Steel as the main material for the manufacture of bearings
Bearing manufacturers have standardized using AISI 52100 steel for manufacturing bearing rings and rolling elements. Rings are heat stabilized to a minimum of +150 C.
Many if not most applications use Chromium steel bearings where the bearing is protected from harsh environmental conditions.
When stainless steel is required or requested all manufacturers offer AISI 440C . Grade 440C stainless steel is a carbon martensitic stainless steel. Having high strength, moderate corrosion resistance, good hardness and wear resistance it is an ideal choice for bearing manufacturing.
In practice 440C is not a solution for applications in moisture or other corrosive environments.
In saline tests we have conducted 52100 chrome steel rusts at a faster rate than does 440C stainless. Both fail when it comes to rust prevention. In recent years both ceramics and Cronoduir 30 are much more suited for use in hostile environments.
Cronoduir 30 is a stainless martensitic steel having greater corrosion resistance than 440C and is longer wearing:
- superior corrosion resistance, higher than 1.2083, 1.4112,1.4301, 1.4571
- high dimensional stability after heat treatment
- high durability by maximum hardness under static and dynamic demands
- good wear resistance, higher than 1.4034, 1.2363 or 1.4528
- tougher and secondary hardening alternative to all corrosion resistant PM-steels
- high temper resistance up to 500 °C
Cronoduir 30 rings used in conjunction with ceramic balls provide an excellent tribological behavior. Combining Steel and ceramic producing a hybrid bearing improves lubricity and reduces material strain. Low density means the mass is 60% lower than steel and with the centrifugal forces on the rolling elements the kinematics of the bearing are greatly improved.
hardened. AISI 52100 steel contains approximately 1% carbon and 1.5% chromium. Cronoduir in comparison has a significantly finer structure resulting in less heat generated with the permissible contact pressure higher.
The rolling elements transferring the loads between the inner and outer rings are typically made from the same steel as the rings. So in the case of 52100 standard bearings use 52100 balls and cages and shields. Stainless steel 440C rings would use 440C balls, cages and shields. In the case of Cronoduir 30 to the contrary it is common for the use of ceramic rolling elements. In the case of super precision bearings used in high speed spindles and other demanding applications the Hybrid model using Cronoduir or 52100 chromium rings along with ceramic balls increases speed and life.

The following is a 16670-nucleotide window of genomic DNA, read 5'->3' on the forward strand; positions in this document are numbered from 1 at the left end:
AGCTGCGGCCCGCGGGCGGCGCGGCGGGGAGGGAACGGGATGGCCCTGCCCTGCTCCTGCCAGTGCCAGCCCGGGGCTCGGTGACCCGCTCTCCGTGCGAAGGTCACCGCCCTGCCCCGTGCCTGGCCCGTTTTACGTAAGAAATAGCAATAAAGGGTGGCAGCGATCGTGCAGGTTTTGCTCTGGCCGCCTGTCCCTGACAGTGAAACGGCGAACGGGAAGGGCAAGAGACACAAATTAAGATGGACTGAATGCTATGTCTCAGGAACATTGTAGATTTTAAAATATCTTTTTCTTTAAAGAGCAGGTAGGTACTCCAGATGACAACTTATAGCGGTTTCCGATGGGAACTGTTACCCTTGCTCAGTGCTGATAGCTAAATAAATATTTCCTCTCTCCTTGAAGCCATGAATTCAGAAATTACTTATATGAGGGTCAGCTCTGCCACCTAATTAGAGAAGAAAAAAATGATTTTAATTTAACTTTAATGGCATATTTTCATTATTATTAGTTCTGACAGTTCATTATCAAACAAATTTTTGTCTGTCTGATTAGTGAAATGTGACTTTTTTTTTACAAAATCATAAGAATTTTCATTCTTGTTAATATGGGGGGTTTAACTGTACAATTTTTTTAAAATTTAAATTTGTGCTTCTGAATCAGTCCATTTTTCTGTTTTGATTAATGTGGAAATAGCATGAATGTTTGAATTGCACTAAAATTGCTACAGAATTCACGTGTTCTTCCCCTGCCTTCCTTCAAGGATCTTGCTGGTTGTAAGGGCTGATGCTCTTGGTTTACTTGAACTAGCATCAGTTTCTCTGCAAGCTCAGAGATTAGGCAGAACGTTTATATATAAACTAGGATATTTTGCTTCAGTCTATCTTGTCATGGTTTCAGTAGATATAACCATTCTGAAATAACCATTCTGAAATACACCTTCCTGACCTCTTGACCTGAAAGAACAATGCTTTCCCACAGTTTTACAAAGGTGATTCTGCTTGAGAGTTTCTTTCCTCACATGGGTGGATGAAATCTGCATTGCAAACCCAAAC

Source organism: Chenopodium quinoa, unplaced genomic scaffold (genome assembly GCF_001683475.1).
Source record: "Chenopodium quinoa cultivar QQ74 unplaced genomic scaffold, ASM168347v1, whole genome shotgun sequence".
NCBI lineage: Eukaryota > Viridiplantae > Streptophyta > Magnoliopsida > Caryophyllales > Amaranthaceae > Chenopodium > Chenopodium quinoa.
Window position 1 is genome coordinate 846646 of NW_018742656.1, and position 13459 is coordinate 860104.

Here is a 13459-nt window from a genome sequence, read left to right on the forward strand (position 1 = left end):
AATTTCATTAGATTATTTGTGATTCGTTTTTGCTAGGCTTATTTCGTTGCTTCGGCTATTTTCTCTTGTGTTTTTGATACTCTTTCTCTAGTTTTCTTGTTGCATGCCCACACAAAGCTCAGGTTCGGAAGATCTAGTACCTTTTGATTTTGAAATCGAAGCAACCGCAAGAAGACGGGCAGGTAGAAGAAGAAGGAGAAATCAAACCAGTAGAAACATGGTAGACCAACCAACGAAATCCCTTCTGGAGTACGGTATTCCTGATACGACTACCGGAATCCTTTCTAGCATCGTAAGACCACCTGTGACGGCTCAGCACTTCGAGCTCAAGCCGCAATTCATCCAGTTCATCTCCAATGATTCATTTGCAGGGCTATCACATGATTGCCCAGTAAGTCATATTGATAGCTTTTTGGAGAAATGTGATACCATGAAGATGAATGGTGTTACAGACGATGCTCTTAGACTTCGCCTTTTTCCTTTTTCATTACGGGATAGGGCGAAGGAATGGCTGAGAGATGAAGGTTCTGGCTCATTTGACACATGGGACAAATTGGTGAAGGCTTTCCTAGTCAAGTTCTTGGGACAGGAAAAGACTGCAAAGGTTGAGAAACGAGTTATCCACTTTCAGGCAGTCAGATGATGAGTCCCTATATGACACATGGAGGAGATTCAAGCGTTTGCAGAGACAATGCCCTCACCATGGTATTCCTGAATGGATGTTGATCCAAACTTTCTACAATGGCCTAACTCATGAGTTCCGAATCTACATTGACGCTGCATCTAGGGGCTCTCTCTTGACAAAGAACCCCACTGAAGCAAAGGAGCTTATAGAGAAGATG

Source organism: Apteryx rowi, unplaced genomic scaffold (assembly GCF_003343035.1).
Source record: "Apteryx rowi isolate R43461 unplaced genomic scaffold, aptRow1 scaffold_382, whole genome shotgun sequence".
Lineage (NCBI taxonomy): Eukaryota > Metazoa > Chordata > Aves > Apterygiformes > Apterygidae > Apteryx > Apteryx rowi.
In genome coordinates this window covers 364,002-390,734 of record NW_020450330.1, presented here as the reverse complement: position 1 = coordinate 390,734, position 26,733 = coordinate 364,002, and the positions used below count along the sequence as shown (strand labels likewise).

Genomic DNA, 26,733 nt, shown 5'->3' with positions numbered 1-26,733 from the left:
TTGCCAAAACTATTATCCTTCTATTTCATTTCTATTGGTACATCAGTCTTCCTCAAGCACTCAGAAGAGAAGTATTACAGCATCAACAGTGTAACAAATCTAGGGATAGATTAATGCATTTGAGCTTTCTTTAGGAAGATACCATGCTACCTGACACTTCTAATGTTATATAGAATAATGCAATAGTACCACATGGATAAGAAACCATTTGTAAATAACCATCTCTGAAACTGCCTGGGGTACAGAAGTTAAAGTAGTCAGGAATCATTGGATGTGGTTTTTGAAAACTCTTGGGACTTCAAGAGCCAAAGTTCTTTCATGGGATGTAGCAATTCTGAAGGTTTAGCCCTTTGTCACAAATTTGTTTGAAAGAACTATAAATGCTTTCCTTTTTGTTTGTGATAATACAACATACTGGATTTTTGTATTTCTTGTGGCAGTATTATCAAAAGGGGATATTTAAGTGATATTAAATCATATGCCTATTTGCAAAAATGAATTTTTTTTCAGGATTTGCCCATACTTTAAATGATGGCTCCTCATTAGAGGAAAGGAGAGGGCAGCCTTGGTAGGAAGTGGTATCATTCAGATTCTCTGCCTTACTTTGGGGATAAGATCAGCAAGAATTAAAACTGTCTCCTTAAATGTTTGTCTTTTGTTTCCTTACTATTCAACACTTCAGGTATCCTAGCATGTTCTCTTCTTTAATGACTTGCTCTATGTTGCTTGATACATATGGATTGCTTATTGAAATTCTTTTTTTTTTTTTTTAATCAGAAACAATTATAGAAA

Cages which separate the rolling elements are typically made from (1) Machined metal, (2) stamped metal, steel pin type and polymer.
Cages vary dependant upon customer and the demands of each application.
For example stamped metal cages are very light weight and are good in high temperatures.
Machined metal cages are manufactured from steel, or brass and are good in high speeds, high temperatures, high accelerations and vibrations.
Polymer cages are usually PA66 or PA46 but other material variations are also used by different manufacturers. Polymer cages are almost frictionless and are consequently used in high speed applications. The use of polymer cages is beneficial in poor lubrication environments as they can continue operating as the material is self lubricating
There are several cage materials and designs. When selecting you will consider the application’s requirements and finding a suitable design is paramount to success.
Here are some examples of various materials and standard designs. There are many others including the two piece ribbon and one piece crown type.
Shields are usually made from strip stainless or chromium steel. Rubber seals usually are manufactured from Buna N Nitrile rubber bonded to a steel shield. Teflon seals are another option from many manufacturers.
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